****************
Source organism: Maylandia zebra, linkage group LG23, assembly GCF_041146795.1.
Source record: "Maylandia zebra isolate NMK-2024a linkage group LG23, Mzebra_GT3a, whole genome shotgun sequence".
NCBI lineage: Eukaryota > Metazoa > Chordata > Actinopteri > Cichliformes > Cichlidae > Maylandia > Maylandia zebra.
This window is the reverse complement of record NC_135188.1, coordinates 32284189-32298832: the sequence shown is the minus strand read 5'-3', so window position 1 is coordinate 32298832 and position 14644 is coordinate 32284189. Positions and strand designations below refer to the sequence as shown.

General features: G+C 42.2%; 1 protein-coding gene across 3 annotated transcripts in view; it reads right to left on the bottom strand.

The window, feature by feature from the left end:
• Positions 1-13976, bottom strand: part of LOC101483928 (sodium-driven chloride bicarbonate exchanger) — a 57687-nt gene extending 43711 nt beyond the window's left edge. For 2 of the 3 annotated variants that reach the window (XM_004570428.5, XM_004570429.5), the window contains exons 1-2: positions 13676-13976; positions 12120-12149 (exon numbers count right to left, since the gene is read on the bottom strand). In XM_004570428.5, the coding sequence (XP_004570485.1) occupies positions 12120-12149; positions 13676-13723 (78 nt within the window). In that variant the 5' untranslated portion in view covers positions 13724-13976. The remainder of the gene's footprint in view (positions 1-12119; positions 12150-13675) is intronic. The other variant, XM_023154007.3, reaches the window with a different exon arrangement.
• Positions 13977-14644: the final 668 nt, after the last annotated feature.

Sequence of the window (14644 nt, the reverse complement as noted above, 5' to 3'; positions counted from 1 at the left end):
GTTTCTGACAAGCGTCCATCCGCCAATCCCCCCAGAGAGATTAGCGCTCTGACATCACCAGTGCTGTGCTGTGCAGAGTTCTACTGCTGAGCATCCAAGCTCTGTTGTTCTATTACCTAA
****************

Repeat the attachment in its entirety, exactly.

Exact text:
Source organism: Maylandia zebra, linkage group LG23, assembly GCF_041146795.1.
Source record: "Maylandia zebra isolate NMK-2024a linkage group LG23, Mzebra_GT3a, whole genome shotgun sequence".
NCBI lineage: Eukaryota > Metazoa > Chordata > Actinopteri > Cichliformes > Cichlidae > Maylandia > Maylandia zebra.
This window is the reverse complement of record NC_135188.1, coordinates 32284189-32298832: the sequence shown is the minus strand read 5'-3', so window position 1 is coordinate 32298832 and position 14644 is coordinate 32284189. Positions and strand designations below refer to the sequence as shown.

General features: G+C 42.2%; 1 protein-coding gene across 3 annotated transcripts in view; it reads right to left on the bottom strand.

The window, feature by feature from the left end:
• Positions 1-13976, bottom strand: part of LOC101483928 (sodium-driven chloride bicarbonate exchanger) — a 57687-nt gene extending 43711 nt beyond the window's left edge. For 2 of the 3 annotated variants that reach the window (XM_004570428.5, XM_004570429.5), the window contains exons 1-2: positions 13676-13976; positions 12120-12149 (exon numbers count right to left, since the gene is read on the bottom strand). In XM_004570428.5, the coding sequence (XP_004570485.1) occupies positions 12120-12149; positions 13676-13723 (78 nt within the window). In that variant the 5' untranslated portion in view covers positions 13724-13976. The remainder of the gene's footprint in view (positions 1-12119; positions 12150-13675) is intronic. The other variant, XM_023154007.3, reaches the window with a different exon arrangement.
• Positions 13977-14644: the final 668 nt, after the last annotated feature.

Sequence of the window (14644 nt, the reverse complement as noted above, 5' to 3'; positions counted from 1 at the left end):
GTTTCTGACAAGCGTCCATCCGCCAATCCCCCCAGAGAGATTAGCGCTCTGACATCACCAGTGCTGTGCTGTGCAGAGTTCTACTGCTGAGCATCCAAGCTCTGTTGTTCTATTACCTAA